Senator Riddle, of Delaware, a decided epicure, took much pleasure in his superior knowledge on this important subject. Once when breakfasting with Mrs. Crittenden, of Kentucky, a piece of omelet of doubtful appearance was presented to him. "Before we proceed with our breakfast," said he, "let me teach you a valuable accomplishment." They repaired at once to the kitchen range, where the senator demonstrated at once his qualifications as a first-class cook. My own first lesson was from Mr. Riddle, so of course I have the correct modus operandi; afterward in London, however, I heard a lecture upon omelets from a cooking professor, and was astonished at the multiplicity of dishes which could be made from this simple preparation; not only breakfast dishes, but also the variety of sweet omelets for dessert.
The fire should be quite hot. All cookery-books especially expatiate on the necessity of a pan to be used for omelets alone.
Any clean, smooth iron spider, or sauté pan, is a good enough omelet-pan. Put the pan on the fire to become heated; break the eggs into a kitchen basin; sprinkle over them pepper and salt, and give them twelve vigorous beats with a spoon. This is enough to break all the yolks, and twelve beats was Mr. Rid-dle's rule. Now put butter the size of an egg (for five eggs) in the heated pan; turn it around so that it will moisten all the bottom of the pan. When it is well melted, and begim to boil, pour in the eggs. Holding the handle of the omelet-pan in the left hand, carefully and lightly with a spoon draw up the whitened egg from the bottom, so that all the eggs may be equally cooked, or whitened to a soft, creamy substance. Now, still with the left hand, shake the pan forward and backward, which will disengage the eggs from the bottom; then shak-ing again the omelet a little one side, turn with a spoon half of one side over the other; and allowing it to remain a moment to harden a little at the bottom, gently shaking it all the time, toss it over on to a warm platter htld in the right hand. A little practice makes one quite dexterous in placing the omelet in the centre of the platter, and turning it over as it is tossed from the omelet-pan.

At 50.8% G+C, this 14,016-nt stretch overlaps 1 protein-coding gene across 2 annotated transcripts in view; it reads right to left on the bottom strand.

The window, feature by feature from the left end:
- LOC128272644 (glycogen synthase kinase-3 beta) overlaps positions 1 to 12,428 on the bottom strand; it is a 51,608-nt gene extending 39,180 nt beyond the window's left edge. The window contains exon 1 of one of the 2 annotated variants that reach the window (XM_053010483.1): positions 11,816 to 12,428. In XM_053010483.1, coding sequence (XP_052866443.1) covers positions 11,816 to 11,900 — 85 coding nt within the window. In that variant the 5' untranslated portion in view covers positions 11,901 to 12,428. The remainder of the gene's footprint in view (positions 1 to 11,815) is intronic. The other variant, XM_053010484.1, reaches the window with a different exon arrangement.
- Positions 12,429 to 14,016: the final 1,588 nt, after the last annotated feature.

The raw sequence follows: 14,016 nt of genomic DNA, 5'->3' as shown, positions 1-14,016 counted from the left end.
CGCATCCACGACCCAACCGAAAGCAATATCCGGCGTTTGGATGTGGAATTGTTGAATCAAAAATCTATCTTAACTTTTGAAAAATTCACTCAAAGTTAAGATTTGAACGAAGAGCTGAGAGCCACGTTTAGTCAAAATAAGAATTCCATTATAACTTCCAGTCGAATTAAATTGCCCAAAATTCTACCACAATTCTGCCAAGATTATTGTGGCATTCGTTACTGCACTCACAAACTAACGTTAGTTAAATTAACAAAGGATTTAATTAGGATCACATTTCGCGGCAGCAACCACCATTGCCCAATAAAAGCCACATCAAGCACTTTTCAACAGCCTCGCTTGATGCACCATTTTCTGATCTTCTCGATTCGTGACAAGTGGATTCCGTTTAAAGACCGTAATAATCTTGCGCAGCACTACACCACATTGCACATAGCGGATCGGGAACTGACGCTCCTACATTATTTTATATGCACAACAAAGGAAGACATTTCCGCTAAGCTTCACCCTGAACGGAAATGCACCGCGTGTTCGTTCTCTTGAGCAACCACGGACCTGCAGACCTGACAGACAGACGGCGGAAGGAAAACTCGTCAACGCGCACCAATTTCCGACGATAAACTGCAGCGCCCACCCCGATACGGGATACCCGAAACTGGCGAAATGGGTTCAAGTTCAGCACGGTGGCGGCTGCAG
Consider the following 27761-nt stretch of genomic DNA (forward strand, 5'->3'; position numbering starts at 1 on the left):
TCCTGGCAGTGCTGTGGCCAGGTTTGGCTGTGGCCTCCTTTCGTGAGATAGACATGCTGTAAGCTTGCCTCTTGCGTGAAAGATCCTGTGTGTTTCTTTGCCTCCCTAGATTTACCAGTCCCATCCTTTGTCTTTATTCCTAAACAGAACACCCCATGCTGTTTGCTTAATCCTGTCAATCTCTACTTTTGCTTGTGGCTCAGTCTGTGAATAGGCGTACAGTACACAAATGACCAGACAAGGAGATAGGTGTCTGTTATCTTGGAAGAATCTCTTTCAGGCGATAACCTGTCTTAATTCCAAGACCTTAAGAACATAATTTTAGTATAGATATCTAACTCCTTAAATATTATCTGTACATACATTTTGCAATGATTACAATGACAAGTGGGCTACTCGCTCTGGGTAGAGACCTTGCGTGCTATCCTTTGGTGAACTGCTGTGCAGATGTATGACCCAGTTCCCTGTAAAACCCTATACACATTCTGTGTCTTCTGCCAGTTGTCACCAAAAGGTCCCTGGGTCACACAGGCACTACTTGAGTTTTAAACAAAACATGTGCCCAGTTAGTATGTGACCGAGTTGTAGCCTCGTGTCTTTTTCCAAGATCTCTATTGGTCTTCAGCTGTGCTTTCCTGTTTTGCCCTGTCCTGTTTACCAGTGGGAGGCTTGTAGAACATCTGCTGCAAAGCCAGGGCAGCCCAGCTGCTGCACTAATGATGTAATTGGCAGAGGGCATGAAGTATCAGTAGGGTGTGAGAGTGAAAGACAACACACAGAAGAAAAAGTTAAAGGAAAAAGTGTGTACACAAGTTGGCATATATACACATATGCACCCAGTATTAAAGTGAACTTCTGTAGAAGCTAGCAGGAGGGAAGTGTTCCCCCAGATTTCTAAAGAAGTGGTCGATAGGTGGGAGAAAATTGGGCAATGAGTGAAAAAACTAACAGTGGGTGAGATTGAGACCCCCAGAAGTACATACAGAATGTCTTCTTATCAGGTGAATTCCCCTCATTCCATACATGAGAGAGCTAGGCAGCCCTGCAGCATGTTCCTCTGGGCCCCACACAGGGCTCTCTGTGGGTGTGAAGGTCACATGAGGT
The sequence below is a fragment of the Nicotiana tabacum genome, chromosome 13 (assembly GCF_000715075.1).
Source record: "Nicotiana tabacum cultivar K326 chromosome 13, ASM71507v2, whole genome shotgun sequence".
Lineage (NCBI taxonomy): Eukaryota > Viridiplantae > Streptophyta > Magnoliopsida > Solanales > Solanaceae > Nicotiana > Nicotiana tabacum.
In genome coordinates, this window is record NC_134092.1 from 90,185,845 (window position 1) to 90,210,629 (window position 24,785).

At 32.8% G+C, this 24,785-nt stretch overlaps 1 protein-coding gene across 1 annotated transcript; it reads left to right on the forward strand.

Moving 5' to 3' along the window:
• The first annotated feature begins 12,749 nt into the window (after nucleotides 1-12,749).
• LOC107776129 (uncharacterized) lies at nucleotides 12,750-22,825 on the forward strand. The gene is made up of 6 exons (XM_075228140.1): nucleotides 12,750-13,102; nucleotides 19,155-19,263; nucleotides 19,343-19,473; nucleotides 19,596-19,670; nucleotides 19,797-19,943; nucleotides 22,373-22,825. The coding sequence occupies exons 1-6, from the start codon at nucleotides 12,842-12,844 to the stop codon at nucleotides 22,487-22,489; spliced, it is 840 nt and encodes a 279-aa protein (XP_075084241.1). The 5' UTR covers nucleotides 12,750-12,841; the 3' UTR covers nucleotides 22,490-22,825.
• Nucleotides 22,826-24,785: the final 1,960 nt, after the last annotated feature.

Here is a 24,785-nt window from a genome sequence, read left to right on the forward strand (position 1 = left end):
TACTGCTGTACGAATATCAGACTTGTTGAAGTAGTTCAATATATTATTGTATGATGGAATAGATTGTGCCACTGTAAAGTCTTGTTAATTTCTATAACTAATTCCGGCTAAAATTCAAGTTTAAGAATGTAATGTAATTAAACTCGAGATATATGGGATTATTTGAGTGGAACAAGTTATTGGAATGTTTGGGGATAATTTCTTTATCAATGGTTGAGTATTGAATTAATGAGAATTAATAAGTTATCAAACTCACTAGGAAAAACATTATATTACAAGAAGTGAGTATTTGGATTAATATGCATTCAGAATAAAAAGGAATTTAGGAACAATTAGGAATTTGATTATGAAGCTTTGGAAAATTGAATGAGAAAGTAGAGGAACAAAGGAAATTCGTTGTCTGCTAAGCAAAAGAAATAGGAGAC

However, if one is unsuccessful in the tossing operation, which is the correct thing, according to the cooking professor, the omelet can be lifted to the platter with a pancake - turner. It should be creamy and light in the centre, and more firm on the outside.
I will specify several different omelets. A variety of others may be made in the same way, by adding boiled tongue cut into dice, sliced traffles, cooked and sliced kidneys with the gravy poured around, etc., etc.
Make the plain omelet; and just before turning one half over the other, place in the centre three or four whole tomatoes which have been boiled a few minutes previously and sea-soned. When the omelet is turned, of course the tomatoes will be quite enveloped. Serve with tomato-sauce (see page 125) poured around it
Omelet with Green Pease is managed as omelet with tomatoes, putting several spoonfuls of cooked green pease in the centre before the omelet is lapped, then serving with a neat row of pease (without juice) around it.